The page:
If mimicry is the sincerest form of flattery, then ants should be quite flattered indeed. So many different species have evolved to look like them that there’s even a special term for it: myrmecomorphy. Most of the 200+ imposters are likely examples of Batesian mimicry, which is when a harmless species imitates a harmful one to avoid predation. Ants are a great choice for this because they’re often aggressive, well armed, and equipped with alarm pheromones to call for reinforcements. All this makes ant hunting a rather specialized niche. They have far less predators than your average bug, so it pays to look like an ant. Of course, not all of the copycats are harmless. Some are aggressive mimics that use their subterfuge to get cozy with ants they’d like to eat.

The image below includes three ants and three imposters. Can you guess which is which? Click the "Species names and image credits" below for the answers.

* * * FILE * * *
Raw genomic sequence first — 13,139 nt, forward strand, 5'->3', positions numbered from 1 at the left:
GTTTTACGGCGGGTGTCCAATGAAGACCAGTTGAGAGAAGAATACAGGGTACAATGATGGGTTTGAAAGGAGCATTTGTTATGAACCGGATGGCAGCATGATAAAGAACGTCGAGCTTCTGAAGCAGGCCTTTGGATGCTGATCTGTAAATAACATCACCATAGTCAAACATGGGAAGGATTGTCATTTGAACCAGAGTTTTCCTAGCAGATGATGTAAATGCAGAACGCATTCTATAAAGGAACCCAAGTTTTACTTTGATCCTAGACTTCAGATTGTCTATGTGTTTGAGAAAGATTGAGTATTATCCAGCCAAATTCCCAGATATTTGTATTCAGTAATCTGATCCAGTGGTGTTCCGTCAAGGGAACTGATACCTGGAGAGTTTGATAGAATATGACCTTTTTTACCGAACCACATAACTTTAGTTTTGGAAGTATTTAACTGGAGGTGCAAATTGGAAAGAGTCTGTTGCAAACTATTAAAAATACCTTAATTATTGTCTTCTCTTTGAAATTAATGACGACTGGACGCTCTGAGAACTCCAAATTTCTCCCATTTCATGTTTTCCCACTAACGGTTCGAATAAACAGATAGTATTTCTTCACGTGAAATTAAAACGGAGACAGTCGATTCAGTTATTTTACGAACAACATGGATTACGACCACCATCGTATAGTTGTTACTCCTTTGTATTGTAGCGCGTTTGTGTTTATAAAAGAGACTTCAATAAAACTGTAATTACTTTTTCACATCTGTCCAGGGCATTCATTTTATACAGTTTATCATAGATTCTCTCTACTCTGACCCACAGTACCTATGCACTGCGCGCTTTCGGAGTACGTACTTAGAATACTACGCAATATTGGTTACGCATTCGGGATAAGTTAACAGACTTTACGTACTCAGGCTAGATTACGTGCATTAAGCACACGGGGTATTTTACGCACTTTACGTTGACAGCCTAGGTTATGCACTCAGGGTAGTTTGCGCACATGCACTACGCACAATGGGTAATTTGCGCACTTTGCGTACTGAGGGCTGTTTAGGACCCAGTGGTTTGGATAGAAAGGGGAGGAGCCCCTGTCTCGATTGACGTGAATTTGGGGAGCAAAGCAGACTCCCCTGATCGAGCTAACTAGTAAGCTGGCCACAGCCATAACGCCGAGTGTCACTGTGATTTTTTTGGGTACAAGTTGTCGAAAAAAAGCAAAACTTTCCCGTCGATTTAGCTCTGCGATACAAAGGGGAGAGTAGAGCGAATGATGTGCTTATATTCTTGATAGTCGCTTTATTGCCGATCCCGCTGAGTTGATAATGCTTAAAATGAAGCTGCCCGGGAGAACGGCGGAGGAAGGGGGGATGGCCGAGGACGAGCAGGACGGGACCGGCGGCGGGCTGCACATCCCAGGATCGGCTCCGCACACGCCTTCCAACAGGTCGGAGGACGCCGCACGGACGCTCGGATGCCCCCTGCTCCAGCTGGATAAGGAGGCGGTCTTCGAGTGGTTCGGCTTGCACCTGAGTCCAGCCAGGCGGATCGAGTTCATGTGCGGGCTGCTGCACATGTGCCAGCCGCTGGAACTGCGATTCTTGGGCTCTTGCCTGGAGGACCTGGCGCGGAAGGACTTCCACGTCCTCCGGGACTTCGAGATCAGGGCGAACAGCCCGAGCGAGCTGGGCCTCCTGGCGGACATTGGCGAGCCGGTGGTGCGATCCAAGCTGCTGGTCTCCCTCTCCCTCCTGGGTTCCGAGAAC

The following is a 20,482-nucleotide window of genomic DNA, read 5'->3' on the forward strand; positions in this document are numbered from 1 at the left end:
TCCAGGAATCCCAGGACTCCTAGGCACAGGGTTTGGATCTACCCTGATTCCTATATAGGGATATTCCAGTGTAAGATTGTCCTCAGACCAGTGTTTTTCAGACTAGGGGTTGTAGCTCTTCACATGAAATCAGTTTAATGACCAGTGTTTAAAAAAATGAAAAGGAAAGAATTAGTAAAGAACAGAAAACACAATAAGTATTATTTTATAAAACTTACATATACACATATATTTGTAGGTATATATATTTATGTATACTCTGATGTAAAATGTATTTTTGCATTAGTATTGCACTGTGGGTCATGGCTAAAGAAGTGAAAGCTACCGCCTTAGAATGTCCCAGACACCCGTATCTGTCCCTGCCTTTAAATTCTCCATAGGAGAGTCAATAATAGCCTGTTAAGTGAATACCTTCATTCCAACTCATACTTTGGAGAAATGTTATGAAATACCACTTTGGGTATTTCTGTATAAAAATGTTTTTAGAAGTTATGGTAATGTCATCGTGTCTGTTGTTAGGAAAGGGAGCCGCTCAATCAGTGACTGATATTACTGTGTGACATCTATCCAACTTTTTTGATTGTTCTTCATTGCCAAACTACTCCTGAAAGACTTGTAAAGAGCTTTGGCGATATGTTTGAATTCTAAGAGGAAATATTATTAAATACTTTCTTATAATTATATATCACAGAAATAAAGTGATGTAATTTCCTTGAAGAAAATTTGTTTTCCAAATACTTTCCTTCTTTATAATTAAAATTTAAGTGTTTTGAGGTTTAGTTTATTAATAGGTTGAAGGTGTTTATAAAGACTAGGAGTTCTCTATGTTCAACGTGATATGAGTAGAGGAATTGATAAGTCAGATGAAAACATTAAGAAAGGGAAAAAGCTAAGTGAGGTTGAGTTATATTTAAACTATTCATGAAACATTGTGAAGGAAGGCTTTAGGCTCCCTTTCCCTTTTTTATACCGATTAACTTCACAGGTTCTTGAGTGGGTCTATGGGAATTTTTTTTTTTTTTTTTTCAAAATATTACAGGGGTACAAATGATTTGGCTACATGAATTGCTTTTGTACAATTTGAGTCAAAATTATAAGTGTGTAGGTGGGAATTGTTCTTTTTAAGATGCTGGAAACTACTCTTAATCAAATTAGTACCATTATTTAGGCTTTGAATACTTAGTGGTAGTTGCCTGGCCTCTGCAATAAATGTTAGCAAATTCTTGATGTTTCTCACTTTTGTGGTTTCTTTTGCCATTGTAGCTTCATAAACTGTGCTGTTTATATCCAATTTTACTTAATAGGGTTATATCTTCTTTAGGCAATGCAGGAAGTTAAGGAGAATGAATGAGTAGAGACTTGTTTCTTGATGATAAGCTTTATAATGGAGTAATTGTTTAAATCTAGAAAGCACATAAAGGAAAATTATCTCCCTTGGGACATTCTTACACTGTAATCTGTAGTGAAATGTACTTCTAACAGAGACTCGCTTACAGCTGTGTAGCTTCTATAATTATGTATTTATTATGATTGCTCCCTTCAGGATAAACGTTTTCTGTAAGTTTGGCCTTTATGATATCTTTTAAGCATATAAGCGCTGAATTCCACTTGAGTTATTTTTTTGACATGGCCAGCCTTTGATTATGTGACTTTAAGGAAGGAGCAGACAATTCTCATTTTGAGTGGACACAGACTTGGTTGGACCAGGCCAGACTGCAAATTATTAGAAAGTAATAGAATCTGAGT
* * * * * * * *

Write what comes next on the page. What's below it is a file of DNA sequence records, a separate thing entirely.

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From left to right, top to bottom: 1) Weaver Ant (Oecophylla), credit: PHGCOM via Wikimedia Commons. 2) Cricket nymph (Macroxiphus), credit: Muhammad Mahdi Karim via Wikimedia Commons. 3) Jumping Spider (Myrmarachne plataleoides), credit: Sean Hoyland via Wikimedia Commons. 4) Trap-Jaw Ant (Odontomachus), credit: Geoff Gallice via Wikimedia Commons. 5) Alydid Bug (Dulichius inflatus), credit: L. Shyamal via Wikimedia Commons. 6) Carpenter Ant (Camponotus), credit: Muhammad Mahdi Karim via Wikimedia Commons.


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